|Florida 1979 passenger issue. Another state map graphic, again featuring duplicate months on the newly-implemented month sticker and the 1979 year sticker. Similar duplications were seen on some 1980 expirations as well until the combination month/year stickers were discontinued, along with the 1975-base plates, at the end of 1980.
|Florida 1983 passenger issue. The initial ABC-123 format was exhausted at the end of the YZZ series in 1983, when plates using the previously skipped "I" and "Q" characters (such as this "CQU" plate) were released to extend the series. This base was issued through the end of 1986, and was valid with stickers until late 1992.
|Florida 1985 passenger issue. After the ABC-123 format ran out, some counties began issuing plates in a 123-ABC reverse format. These plates reached the late-Kxx series before being discontinued in 1986. This series was also phased out by 1992 as the result of a new five-year replacement plan for all Florida plates.
|Florida 1987 passenger issue. In 1986, this new base was issued to new registrants and to replace 1977-era plain green plates. The base was similar to the 1978 graphic issue, but with the state map changed to green and the lettering changed to red-orange. These plates were issued in an ABC-12D format, from the top of the "A" series through the early "K" series, depending on the county of issue. They were issued through the end of 1990 and were valid with stickers through 1996. Initial plates in this series (through around the mid-"C" series) used a light green shade for the state map that was later darkened up.
|Florida 1989 passenger issue. This is a revised version of the green map base, using the more common darker green shade for the map. Plates of this type were produced through the end of this baseplate's run, again in the early "K" series depending on the county of origin.
|Florida 1988 passenger issue. A small number of green-map plates near the end of the Cxx series were produced using this extremely narrow die for the state name. Some plates during the same era also had this narrow die set used for the county name. One theory on why this was done is that the state was considering a more elaborate graphic design that would extend to the top and bottom of the plate and the state was experimenting to see how small the state name could be made while still retaining legibility. This size must not have worked, since the larger dies remained in use for the rest of this baseplate's lifespan.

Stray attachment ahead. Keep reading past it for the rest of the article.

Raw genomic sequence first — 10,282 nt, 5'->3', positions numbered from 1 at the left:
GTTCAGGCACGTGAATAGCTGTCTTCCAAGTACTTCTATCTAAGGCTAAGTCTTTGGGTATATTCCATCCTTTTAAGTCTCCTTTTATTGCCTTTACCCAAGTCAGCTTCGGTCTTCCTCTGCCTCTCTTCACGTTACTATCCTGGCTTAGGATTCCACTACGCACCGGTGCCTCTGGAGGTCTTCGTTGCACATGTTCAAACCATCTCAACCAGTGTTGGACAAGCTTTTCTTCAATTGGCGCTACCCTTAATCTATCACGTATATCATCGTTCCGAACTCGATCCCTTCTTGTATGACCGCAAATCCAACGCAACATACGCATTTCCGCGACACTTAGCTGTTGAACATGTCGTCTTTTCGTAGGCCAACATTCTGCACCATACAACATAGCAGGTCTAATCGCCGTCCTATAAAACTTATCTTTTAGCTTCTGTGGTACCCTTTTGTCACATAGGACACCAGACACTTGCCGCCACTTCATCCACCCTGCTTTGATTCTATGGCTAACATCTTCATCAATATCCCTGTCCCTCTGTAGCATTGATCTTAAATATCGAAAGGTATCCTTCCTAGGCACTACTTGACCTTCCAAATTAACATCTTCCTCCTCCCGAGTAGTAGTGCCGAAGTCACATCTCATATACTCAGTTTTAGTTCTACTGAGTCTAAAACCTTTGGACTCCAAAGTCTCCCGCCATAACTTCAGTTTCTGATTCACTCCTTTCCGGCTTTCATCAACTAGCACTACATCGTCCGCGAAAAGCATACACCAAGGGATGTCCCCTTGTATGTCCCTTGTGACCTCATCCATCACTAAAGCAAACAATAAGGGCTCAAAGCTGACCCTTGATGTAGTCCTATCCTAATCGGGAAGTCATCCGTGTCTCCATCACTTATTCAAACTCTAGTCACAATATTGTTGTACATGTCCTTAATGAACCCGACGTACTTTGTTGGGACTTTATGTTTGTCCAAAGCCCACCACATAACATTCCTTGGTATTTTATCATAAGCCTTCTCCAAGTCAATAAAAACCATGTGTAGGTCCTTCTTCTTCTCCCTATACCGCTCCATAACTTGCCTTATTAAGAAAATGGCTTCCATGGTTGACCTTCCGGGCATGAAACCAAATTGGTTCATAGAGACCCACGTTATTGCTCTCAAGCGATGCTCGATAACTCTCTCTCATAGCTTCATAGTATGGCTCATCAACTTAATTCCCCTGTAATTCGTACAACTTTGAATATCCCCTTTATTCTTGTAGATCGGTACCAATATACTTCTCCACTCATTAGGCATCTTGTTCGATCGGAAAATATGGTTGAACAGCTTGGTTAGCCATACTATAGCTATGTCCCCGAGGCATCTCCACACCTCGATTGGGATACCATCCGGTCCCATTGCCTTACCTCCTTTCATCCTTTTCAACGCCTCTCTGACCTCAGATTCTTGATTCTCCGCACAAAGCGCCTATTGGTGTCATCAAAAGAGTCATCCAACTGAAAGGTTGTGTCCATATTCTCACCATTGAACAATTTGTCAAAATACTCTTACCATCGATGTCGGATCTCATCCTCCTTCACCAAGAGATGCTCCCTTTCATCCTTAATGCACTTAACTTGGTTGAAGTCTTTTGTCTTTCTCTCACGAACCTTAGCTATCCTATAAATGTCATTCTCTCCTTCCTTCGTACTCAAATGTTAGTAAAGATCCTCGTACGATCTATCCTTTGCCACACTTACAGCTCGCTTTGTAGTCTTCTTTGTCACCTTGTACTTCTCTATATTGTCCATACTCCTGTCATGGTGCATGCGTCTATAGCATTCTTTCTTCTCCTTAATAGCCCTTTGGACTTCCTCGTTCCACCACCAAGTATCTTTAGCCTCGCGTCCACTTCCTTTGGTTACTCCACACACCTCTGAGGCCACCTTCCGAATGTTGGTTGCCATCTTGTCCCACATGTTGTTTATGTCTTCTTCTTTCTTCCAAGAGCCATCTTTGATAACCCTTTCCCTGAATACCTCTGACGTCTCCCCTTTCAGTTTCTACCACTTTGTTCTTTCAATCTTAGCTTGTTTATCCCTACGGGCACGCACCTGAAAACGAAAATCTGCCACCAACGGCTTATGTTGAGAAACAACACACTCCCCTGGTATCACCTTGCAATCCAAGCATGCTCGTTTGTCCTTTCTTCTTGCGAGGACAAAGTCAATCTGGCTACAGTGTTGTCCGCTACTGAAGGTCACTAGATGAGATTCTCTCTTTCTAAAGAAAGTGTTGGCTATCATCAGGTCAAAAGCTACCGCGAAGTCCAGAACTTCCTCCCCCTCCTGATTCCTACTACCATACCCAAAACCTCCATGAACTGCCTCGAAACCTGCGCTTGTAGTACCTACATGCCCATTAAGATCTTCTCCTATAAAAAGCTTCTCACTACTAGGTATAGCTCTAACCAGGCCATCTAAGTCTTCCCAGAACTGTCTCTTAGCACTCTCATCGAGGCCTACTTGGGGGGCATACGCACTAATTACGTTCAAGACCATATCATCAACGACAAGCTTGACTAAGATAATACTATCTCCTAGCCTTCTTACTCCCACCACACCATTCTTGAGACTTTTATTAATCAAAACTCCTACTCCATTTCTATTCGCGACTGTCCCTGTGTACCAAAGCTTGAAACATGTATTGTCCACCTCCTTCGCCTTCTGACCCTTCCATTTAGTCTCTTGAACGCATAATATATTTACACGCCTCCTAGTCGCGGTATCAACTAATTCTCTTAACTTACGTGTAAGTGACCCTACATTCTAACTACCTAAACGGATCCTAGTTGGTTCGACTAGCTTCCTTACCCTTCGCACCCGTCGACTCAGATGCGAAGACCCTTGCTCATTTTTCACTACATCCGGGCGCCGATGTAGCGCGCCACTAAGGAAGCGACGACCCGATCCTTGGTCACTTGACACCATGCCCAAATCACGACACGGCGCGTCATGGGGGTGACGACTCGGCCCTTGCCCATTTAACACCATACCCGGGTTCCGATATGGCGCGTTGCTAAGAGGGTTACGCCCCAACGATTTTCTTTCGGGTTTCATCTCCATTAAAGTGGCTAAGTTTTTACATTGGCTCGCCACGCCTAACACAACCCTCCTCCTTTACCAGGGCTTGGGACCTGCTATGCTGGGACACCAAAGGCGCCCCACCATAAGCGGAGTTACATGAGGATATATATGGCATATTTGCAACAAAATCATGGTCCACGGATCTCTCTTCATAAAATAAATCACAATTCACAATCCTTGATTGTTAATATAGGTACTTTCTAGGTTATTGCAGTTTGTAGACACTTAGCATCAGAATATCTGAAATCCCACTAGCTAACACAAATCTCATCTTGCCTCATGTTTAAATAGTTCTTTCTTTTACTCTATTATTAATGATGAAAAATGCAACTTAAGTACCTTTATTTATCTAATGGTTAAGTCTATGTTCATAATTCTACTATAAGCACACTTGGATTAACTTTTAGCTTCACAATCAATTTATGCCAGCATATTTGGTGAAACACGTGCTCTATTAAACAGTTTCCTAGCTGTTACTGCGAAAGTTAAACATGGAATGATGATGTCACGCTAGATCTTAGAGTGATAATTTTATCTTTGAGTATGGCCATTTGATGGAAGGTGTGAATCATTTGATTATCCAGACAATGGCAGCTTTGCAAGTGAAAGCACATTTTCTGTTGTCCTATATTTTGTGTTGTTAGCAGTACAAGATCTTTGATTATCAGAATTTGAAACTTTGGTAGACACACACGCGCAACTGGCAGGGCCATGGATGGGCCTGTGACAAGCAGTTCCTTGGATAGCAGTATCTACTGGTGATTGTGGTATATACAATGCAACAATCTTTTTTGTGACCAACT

|Florida 1988 passenger issue. This is the companion plate to the variation listed above with the smaller-die state name. Plates were also produced with a smaller-die county name, such as this issue, and presumably for the same purpose. See 1985 plate above for example of a full-sized county name die plate from Charlotte county.
|Florida 1992 passenger issue. In 1991, the baseplate was returned to the 1978-era colors of orange map and green lettering. The plate continued in the ABC-12D format instituted on the 1986 base. The changeover point from the green-map base to this base was generally in the early "K" series of plates and depends on the county of origin. There is not a single clear breakpoint, as some green-map plates were issued with higher serials than the plates on this base. This series got to the early "X" series before the baseplate was once again changed. This plate remains valid today with proper stickers, although the five-year replacement cycle is rapidly removing them from circulation.